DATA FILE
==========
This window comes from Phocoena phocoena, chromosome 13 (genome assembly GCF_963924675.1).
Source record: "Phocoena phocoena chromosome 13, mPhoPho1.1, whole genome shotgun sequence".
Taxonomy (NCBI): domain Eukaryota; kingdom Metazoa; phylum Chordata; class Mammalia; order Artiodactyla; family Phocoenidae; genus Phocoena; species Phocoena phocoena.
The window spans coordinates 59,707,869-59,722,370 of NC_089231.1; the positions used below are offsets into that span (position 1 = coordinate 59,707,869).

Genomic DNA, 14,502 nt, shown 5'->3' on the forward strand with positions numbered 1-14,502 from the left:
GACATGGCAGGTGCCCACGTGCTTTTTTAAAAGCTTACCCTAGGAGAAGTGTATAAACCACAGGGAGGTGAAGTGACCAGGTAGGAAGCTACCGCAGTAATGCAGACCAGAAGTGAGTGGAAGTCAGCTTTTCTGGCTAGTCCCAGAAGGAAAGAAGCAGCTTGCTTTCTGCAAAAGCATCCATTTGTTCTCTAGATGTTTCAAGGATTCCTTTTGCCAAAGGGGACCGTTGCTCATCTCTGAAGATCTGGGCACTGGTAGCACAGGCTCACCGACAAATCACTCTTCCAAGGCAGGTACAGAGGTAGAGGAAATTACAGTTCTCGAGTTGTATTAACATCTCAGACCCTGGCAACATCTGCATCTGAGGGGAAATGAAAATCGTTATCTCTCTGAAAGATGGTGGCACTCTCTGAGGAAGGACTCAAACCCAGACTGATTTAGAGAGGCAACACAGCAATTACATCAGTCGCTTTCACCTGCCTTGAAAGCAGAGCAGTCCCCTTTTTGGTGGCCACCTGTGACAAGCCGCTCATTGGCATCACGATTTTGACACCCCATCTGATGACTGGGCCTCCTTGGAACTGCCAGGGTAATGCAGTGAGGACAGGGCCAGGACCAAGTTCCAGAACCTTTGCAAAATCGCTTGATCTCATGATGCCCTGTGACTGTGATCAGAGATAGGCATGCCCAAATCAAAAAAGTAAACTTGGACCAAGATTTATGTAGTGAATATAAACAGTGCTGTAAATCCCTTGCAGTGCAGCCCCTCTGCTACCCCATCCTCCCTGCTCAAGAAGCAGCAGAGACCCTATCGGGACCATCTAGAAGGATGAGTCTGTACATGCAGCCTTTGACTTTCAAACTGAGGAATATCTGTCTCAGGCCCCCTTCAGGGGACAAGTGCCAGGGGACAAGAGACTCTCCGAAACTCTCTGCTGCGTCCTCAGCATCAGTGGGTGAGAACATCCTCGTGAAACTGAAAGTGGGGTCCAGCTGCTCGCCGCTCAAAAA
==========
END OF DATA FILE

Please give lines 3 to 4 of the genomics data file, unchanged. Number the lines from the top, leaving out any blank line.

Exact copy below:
Taxonomy (NCBI): domain Eukaryota; kingdom Metazoa; phylum Chordata; class Mammalia; order Artiodactyla; family Phocoenidae; genus Phocoena; species Phocoena phocoena.
The window spans coordinates 59,707,869-59,722,370 of NC_089231.1; the positions used below are offsets into that span (position 1 = coordinate 59,707,869).